If the plan borrows money, the business contributes to the plan to facilitate repayment of the loan. Contributions are tax-deductible and employees pay no tax on them until they leave or retire. If an ESOP owns 30% or more of company stock and that company is a C corporation, owners of a private company selling to an ESOP can defer taxation on gains by reinvesting in securities of other businesses. S corporations can also have ESOPs and the earnings attributable to the ESOP's ownership are not taxable.
Companies of all sizes use ESOPs, from small family-owned businesses to large publicly traded corporations. Company leadership usually offers employees stock ownership with no upfront costs. It is common for distributions from the plan to be linked to vesting, which is the proportion of shares earned per each year of service. The shares may be held in a trust for safety and growth until the employee resigns or retires—they cannot take the shares with them. If an employee is fired, they usually only qualify for the amount they have vested in the plan. Once fully vested, the business buys back the vested shares from the departing employee and the money goes to that employee in the form of either one lump sum or periodic payments. After the business buys back the shares and pays the employee, the shares are either redistributed or voided.
ESOPs offer several benefits for the ownership, the company, and its employees. Owners gain liquidity and asset diversification, they can defer capital gains taxes on proceeds, and they maintain upside potential and leadership in the company. Companies get tax deductions on sale amounts, can become income tax-free entities, and have a tool to retain and attract talent. Employees secure retirement benefits and enjoy having a real stake in the company they work for.
It should be noted that employee ownership does not mean that employees are more involved in operations or running the business. They are not entitled to receive financial or strategic information. They are given a summary plan description and annual statements for their account. In some cases, employees may be granted certain voting rights.
ESOPs and Exit Planning
ESOPs are often used in succession planning as a strategy for liquidity and transition. Around two-thirds of ESOPs provide a market for the shares of a departing owner of a profitable business. Others are used as a supplemental employee benefit plan or as a way to borrow money in a tax-favored manner. Because ESOP transactions are flexible, they enable ownership to either withdraw slowly over time or all at once. Owners may sell anywhere from one to 100% of their stock to the ESOP, allowing them to stay active in the company even after selling all or most of it.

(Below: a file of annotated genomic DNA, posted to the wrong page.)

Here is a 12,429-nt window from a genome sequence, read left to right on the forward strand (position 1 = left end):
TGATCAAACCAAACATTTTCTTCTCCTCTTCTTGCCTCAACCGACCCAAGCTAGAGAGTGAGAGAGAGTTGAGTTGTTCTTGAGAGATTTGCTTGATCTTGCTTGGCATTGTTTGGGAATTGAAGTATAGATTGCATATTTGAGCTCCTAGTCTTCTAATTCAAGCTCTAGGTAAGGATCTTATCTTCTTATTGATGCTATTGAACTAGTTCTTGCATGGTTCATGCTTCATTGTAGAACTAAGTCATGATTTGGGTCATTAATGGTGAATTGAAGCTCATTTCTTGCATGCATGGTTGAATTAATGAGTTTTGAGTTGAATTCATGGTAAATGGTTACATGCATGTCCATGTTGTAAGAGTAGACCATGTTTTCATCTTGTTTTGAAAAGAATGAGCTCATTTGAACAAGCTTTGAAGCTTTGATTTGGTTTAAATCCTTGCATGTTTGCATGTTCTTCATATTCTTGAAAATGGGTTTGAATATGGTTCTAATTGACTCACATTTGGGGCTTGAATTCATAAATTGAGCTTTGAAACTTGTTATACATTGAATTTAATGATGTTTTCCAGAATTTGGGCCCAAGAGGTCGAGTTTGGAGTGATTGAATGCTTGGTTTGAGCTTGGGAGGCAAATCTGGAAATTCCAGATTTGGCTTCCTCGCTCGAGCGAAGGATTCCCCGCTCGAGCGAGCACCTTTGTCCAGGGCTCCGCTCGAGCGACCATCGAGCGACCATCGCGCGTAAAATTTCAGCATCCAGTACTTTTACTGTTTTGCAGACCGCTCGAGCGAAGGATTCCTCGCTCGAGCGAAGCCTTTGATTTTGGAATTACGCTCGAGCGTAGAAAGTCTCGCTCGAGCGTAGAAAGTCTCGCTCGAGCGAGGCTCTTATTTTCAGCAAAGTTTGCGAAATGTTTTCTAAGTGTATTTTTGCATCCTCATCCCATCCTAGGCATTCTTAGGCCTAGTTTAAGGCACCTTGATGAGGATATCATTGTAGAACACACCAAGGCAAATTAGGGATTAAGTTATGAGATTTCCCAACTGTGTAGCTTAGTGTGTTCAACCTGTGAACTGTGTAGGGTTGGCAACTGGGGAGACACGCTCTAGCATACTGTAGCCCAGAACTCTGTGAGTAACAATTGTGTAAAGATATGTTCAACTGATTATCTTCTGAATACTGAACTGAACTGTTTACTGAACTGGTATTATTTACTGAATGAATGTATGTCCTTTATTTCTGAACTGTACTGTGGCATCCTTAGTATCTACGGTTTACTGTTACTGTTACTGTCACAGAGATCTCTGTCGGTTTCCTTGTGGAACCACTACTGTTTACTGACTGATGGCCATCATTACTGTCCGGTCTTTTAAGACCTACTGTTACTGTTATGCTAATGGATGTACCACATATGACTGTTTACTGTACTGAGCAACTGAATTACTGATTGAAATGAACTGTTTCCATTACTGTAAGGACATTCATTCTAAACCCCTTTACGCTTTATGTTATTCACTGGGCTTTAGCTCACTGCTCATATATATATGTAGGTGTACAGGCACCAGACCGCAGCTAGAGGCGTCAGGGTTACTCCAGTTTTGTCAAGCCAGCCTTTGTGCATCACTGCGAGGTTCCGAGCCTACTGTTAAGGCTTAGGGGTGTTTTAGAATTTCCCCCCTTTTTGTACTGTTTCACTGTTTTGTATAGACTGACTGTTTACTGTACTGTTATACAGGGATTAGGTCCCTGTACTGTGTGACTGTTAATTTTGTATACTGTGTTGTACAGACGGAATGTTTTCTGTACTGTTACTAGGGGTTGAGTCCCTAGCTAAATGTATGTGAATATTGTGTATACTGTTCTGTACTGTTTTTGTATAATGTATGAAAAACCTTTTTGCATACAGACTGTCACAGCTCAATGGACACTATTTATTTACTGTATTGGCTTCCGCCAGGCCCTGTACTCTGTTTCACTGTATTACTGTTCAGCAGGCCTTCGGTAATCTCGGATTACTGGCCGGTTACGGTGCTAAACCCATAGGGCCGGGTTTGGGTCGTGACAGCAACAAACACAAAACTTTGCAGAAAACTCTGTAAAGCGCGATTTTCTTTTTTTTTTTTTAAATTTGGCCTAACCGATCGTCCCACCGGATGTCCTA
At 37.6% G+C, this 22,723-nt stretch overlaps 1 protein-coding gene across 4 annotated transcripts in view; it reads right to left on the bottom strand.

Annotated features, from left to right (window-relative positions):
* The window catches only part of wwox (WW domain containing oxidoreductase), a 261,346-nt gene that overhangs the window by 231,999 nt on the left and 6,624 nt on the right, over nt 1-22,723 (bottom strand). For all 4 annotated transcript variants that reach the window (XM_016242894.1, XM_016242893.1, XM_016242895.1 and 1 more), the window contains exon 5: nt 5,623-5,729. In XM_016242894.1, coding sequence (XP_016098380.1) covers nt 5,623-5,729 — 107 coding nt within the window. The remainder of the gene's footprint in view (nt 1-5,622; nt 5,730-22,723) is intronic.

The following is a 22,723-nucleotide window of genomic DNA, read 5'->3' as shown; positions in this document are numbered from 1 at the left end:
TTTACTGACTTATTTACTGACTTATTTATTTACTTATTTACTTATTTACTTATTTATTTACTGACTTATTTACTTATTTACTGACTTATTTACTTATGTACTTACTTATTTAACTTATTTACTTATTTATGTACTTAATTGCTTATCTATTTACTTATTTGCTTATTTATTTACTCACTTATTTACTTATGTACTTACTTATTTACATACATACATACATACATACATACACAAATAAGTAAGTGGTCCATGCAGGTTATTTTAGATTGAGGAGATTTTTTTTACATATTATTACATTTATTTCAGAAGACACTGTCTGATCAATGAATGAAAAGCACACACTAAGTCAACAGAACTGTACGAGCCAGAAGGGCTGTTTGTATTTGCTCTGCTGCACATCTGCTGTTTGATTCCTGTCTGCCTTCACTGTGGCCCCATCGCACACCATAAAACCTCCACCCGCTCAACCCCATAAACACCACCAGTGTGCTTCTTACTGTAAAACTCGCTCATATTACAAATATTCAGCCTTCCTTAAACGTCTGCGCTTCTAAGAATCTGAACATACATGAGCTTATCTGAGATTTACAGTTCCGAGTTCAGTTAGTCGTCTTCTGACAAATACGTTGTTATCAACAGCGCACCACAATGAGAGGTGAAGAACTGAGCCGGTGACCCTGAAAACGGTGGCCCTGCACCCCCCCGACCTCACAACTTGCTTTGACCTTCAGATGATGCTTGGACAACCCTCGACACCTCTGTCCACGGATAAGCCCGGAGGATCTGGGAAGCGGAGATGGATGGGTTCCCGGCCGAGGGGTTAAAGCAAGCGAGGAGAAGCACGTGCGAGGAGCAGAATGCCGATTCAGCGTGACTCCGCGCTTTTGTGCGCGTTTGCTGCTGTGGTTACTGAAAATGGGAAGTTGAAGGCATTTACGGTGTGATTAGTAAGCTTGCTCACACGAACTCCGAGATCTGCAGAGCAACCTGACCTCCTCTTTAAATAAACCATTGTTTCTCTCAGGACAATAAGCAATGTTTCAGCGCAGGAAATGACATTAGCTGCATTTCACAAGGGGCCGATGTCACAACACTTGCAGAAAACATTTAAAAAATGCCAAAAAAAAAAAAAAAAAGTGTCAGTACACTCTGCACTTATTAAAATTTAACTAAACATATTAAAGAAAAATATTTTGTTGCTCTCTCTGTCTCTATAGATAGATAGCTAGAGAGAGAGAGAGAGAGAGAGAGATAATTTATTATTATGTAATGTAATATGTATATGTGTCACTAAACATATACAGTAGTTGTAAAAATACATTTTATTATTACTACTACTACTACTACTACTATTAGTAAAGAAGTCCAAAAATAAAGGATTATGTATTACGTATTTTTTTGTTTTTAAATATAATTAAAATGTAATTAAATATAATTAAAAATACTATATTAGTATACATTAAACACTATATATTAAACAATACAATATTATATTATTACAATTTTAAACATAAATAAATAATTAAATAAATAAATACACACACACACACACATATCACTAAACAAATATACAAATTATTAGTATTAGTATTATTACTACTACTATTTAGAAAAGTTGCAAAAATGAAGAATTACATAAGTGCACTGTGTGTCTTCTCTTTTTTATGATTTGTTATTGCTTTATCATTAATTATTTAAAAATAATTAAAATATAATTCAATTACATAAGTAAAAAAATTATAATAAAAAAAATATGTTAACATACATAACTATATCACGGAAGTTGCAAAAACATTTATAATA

Additionally, ESOP transactions provide more confidentiality than third-party sales. Because confidential information does not need to be shared with prospective buyers, it eliminates risk of detriment to the business. An ESOP transaction is also known to offer a greater certainty of closing versus sale to a third party, and terms of the transaction are arranged to be fair to the ESOP and its members. It is also considered to be more conducive to maintaining healthy company culture because it aligns the interests of ownership, management, and employees.
Other Types of Employee Ownership
In addition to ESOPs, companies can offer employees the following options:
- Direct-purchase programs that allow employees to buy shares of the company with their personal after-tax money.
- Stock options that offer employees the chance to purchase shares at a fixed price for a set period of time.
- Restricted stock, which gives employees the rights to acquire shares as a gift or purchase after reaching certain benchmarks.
- Phantom stock, which provides employees with cash bonuses equal to the value of certain shares based on performance.
- Stock appreciation rights that allow employees to raise the value of an assigned number of shares, which are usually paid in cash.
Let’s Talk About Your Future
If you’re ready to make a move with your company, we’re ready to make the most of the process for you. Contact one of our esteemed M&A advisors at Benchmark International and we can begin writing the next chapter of your success story.READ MORE >>
A buy and build strategy is commonly used by private equity firms seeking to expand operations, generate value, and increase returns. It is accomplished through the acquisition of a platform company with already established internal capabilities that can be further built upon. This can include the acquisition of several smaller businesses, combining their operations to create more value. Buy and build transactions, which can be aggressive, tend to occur more often in slower economies because private equity firms become even more interested in improving returns at a time when organic growth and operational efficiencies are not enough. They are also more common in highly fragmented sectors.